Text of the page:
Comment - Soft Drinks & Water - Hot Ginger Ale: A Soft Drink Revolution?
Is The Coca-Cola Co's Canada Dry Hot Ginger Ale the next big thing?
Earlier this month, The Coca-Cola Co announced the release of a new product in Japan. No major surprise there, but the product in question is a hot, carbonated beverage. Richard Corbett casts his eye over Canada Dry Hot Ginger Ale and weighs up its potential for success.
Coca-Cola’s new Canada Dry hot ginger ale, set for launch in Japan on 21 October, has certainly garnered some column inches in the media around the world. The concept of a hot, fizzy drink is undoubtedly pioneering, revolutionary and - to some - an unorthodox form of refreshment.
To the soft drinks industry, the drink may even be seen as an i-Phone moment one day. It has taken four years to develop a product that challenges the conventional thinking that CSDs should be consumed cold, and the size of the investment suggests that those that have bankrolled the idea have belief in it. If successful, then we can expect to see a plethora of extensions, not just in Japan but around the globe.
It is not the actual product that is the big news story for the soft drinks marketers but the technology that allows CSDs to maintain their fizz and to be served hot. If there was a ‘Pemberton’s law’, it would probably have dictated that the higher the temperature the greater the demand for fizzy soft drinks. But, this hypothesis is now being tested.
If economics are discounted, then soft drinks consumption is generally related to climate, with consumers in warmer parts of the world drinking significantly more than in those in cooler climes. Currently, the potential for consumption in, say, San Paulo is much higher than in Moscow, but with this technology the goal posts in theory may just have moved. Building soft drinks consumption is often about increasing consumption occasions and this can will enable soft drinks players to position refreshment during cold as well as warmer times. Realistically, the impact in both the short and the long term are likely to be modest and hopes of a dramatic shift in the prospects for the soft drinks industry are very much in theory.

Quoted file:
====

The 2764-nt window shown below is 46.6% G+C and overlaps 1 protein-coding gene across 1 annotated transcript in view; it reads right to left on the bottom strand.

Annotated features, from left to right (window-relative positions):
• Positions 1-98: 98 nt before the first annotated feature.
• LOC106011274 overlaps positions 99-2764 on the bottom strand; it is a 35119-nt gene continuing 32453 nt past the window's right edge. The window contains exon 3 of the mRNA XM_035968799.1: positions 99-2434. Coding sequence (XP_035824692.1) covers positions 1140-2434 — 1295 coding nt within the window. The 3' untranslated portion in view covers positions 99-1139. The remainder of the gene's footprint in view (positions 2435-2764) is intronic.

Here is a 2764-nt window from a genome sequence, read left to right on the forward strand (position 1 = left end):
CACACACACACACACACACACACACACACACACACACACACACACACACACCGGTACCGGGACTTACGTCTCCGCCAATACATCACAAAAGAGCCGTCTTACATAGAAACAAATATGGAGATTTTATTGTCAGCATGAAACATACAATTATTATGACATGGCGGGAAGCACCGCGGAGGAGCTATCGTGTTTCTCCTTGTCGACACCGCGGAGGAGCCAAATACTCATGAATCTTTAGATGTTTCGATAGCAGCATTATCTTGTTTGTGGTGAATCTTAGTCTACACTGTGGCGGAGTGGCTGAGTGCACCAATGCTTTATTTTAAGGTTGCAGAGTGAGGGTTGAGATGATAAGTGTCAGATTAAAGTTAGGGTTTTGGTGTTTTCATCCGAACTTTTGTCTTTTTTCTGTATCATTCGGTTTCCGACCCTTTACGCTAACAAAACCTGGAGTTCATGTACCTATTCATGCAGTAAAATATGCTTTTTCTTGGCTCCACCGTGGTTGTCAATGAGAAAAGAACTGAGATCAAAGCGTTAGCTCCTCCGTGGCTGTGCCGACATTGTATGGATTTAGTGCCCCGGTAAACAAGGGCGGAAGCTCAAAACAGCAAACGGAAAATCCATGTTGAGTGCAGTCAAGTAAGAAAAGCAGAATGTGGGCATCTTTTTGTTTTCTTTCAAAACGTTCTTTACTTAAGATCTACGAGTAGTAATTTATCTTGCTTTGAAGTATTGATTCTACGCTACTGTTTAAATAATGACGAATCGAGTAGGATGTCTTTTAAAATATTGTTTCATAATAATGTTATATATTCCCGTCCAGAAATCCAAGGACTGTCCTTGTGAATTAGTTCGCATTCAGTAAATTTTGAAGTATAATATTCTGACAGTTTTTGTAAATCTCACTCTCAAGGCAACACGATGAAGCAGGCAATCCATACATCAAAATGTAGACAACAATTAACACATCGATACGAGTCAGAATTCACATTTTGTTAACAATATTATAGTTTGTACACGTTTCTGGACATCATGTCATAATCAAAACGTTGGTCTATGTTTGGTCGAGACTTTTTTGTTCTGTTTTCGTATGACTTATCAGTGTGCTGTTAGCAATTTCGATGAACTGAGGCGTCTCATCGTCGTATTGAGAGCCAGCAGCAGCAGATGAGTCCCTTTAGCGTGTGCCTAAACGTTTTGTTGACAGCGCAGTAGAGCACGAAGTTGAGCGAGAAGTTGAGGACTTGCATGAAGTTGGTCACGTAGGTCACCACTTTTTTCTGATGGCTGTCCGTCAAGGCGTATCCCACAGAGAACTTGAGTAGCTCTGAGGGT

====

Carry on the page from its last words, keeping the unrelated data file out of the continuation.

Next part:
It will be fascinating to track the progress of the drink in its inaugural market of Japan. Coca-Cola are seemingly not alone in being confident that the concept of a hot fizzy soft drink will work: Kirin Beverage Co is set to introduce a similar product, Kirin no Awa (Hot Hojun Apple & Hop) a lightly carbonated product aimed at a similar target audience.
Imitation is the sincerest form of flattery.
With the level of press coverage, you can be assured that enough interest will have been generated for Japanese consumers to want to go out and sample the new drink. Japanese drinkers have a good track record in showing a willingness to experiment with new beverage ideas, something that is reflected in the rich assortment of new products introduced into the market annually; over 1,700 new soft drinks products were launched in 2012 alone. You can be confident that the drink will be tried but the product will be judged on the level of repeat consumption.
Hopes for the product will be helped by the fact that there is already a large number of canned hot tea and coffee drinks on the market already, they have been around for about five years. The Japanese will not be alien to the thought of buying a beverage in a self-heating can because they do it already.
Being in a can, the drink is also ideally suited to sale in vending machines, the second biggest volume outlet for soft drinks sales in the country. There is a strong tradition of purchasing drinks from vending machines and there are nearly 3m machines operating in Japan – this figure continues to rise.
In terms of taste, the drink should be a good fit too. Seasonality is very appropriate in Japan, there is a long standing culture towards buying drinks and foods that are 'in season' – this hails back to their agricultural roots. The ginger extract and apple & cinnamon flavours will be well suited to the Autumn. Health is also important among drinkers here and ginger enjoys a good reputation, most notably among young Japanese women. Spicy is very in vogue there at the moment which will go down well.
So, the flavour would seem to be right, the distribution is in place, but what may limit actual volumes is the price. An 18cl can is expected to be sold at JPY120 (US$1.20) to JPY130, equivalent to a 35cl can of Coke sold in vending machines. Will drinkers be prepared to pay the same for less refreshment? ALso, the fact that the drink is seasonal will hold back sales.
And yet, while price and seasonality may make Coca-Cola’s Canada Dry hot ginger ale quite niche, the product does tick a number of boxes and should perform well.
Whether this new drink sinks or swims, it is likely that this will be the first in a line of new products that help to gauge if there is a demand for hot fizzy drinks. If there is, then this self-heating can is likely to cross over into the great global test market of the US. If it works there, then expect to see to see fizzy hot drinks in a shop near you.
Stranger things have happened and, I expect, when iced tea first appeared over a century ago, there were many that declared that nobody would drink cold tea.
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